Nature and Culture in the Iliad: The Tragedy of Hector
A Companion to the Iliad (Based on the Translation by Richmond Lattimore)
It is a remarkable testimony to the fierce vitality of the literature which has survived from ancient Greece that no interpretation of it, however magisterial, goes unchallenged for very long; each new generation sees its own problems reflected in the ancient mirror and brings to the formulation of that vision the insights and terminology of new sciences, new critical vocabularies. Sometimes these reevaluations are attempted from the inside, by Greek scholars whose fresh, understanding of the material in the light of modern psychological or anthropological insights is based on mastery of the Greek language and control of the vast scholarly literature which has increased in volume year by year since the Renaissance. E.R. Dodds’s epoch-making The Greeks and the Irrational is such a book, and G.S. Kirk’s work in the field of Greek mythology presents the same stimulating combination of professional expertise and new perspectives.
But often, too, the attempt is made from the outside, by social scientists whose knowledge of Greek is minimal or nonexistent and whose erratic maneuvers in the wilds of classical bibliography resemble the frantic struggles of a June bug trapped behind a window. Some malignant daimon always seems to guide these unfortunates to the most incompetent translations and the most diluted and vulgar popularizations of the subject. The results are all too like the familiar volume produced by the anthropologist or social scientist who has spent his sabbatical year with an African tribe or in a modern Greek village and, totally ignorant of the language, comes back to present to the world a series of pompous generalizations based on information supplied by the local English speaker, who is, by that very fact, a tainted source. Rhetorical balance demands, at this point, some names, but charity forbids; any Greek scholar can think of at least one recent production of this kind which, imposing itself on the unsuspecting public by the arrogance which cloaks its ignorance, proves once again that P.T. Barnum was a profound student of human nature.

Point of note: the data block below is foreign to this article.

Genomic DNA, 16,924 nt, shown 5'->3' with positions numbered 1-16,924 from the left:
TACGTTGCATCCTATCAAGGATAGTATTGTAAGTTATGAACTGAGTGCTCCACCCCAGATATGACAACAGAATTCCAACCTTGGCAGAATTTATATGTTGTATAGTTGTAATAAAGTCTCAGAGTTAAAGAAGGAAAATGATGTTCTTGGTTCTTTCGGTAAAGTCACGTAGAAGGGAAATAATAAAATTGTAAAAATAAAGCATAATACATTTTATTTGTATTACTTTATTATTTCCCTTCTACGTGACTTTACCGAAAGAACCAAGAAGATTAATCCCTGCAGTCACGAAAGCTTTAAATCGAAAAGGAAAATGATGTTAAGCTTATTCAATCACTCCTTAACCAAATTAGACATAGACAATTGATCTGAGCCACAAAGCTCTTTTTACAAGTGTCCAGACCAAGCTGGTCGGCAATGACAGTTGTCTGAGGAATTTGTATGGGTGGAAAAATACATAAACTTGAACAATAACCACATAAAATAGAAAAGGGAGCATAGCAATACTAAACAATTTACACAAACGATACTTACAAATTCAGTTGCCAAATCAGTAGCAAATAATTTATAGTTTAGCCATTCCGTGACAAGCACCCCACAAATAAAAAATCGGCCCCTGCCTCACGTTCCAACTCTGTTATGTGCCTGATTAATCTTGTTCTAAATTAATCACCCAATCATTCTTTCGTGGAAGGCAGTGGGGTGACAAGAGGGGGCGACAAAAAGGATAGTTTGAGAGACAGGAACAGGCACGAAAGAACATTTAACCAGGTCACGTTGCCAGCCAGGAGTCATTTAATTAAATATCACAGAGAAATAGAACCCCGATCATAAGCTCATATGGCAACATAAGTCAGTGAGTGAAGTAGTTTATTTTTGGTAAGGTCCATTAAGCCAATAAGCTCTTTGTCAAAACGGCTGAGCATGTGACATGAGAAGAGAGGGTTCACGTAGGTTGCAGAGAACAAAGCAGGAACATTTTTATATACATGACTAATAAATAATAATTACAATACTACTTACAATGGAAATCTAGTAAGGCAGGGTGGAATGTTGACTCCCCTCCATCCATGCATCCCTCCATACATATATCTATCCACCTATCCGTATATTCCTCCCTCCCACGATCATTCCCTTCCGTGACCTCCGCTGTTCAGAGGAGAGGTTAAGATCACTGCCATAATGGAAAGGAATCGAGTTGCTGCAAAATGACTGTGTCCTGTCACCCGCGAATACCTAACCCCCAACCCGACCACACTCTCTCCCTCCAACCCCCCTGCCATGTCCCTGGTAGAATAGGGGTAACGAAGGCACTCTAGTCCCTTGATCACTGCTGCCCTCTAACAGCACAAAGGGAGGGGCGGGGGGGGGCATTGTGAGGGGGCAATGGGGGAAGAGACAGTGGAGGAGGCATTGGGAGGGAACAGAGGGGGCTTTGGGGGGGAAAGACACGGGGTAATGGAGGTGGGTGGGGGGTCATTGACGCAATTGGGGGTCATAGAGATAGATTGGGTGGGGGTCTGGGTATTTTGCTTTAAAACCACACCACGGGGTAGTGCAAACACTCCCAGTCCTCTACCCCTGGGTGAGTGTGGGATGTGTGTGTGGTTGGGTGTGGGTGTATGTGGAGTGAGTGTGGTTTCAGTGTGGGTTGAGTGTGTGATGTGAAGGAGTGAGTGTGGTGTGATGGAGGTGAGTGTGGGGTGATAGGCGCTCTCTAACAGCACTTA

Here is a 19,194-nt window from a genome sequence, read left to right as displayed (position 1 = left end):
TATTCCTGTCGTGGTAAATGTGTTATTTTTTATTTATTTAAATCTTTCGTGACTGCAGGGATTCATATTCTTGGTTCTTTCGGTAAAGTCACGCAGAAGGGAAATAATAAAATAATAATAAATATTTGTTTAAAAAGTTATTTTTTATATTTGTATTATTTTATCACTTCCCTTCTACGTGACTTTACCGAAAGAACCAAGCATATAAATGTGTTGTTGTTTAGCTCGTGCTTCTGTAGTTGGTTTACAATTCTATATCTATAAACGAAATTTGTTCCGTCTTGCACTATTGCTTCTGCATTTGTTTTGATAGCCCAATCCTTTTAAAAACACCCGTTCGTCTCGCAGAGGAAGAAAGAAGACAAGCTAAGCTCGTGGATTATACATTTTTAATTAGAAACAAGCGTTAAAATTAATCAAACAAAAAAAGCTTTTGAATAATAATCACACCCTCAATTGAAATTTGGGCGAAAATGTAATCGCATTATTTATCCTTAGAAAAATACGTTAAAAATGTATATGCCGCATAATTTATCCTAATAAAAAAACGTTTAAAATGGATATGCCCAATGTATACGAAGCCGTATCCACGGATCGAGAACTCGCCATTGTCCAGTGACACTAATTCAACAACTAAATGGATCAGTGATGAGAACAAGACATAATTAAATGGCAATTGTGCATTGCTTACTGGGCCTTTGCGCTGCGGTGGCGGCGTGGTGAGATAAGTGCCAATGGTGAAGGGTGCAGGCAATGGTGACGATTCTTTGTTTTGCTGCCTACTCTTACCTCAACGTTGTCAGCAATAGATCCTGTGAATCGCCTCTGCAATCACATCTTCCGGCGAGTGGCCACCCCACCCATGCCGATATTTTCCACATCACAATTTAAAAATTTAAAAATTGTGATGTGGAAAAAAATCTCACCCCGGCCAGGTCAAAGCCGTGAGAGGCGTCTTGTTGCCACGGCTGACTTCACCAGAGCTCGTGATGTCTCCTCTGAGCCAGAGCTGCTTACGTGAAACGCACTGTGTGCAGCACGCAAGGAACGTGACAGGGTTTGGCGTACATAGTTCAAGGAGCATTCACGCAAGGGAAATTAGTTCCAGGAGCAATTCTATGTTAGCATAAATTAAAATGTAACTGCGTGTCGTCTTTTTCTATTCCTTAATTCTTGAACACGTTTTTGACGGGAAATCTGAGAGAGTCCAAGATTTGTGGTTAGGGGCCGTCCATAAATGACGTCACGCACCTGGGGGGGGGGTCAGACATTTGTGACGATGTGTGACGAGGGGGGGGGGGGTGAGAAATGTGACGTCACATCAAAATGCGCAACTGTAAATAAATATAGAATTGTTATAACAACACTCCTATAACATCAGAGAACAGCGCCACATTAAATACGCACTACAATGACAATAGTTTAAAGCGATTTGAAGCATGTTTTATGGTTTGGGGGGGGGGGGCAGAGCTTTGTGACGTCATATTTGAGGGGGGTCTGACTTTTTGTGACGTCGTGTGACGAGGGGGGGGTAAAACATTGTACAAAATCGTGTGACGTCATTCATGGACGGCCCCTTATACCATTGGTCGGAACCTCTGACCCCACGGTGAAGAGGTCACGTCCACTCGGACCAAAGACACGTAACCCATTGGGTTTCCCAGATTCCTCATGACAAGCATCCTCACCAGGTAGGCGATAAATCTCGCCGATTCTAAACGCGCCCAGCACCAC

James M. Redfield, who describes his book as “an essay which stands between the humanities and the social sciences,” is a professor in the Committee on Social Thought and the College at the University of Chicago. He is not, in the professional sense, a Greek scholar, but one who comes to Homer from the outside; in fact he uses the image of the social scientist in the field: “I have lived with these Homeric heroes so long that I have come to think of them the way an ethnographer thinks of his tribe: as ‘my people’ and”—he adds disarmingly—“I find much wisdom in them.”
His claim to have lived long with them is fully vindicated by his performance. He knows Greek; the literal translations (sometimes of long excerpts) are his own and they are, with some minor exceptions, accurate. (One interesting exception is his version of XXII, 496, where he has mistaken for a feminine genitive form, with the sense “flourishing …
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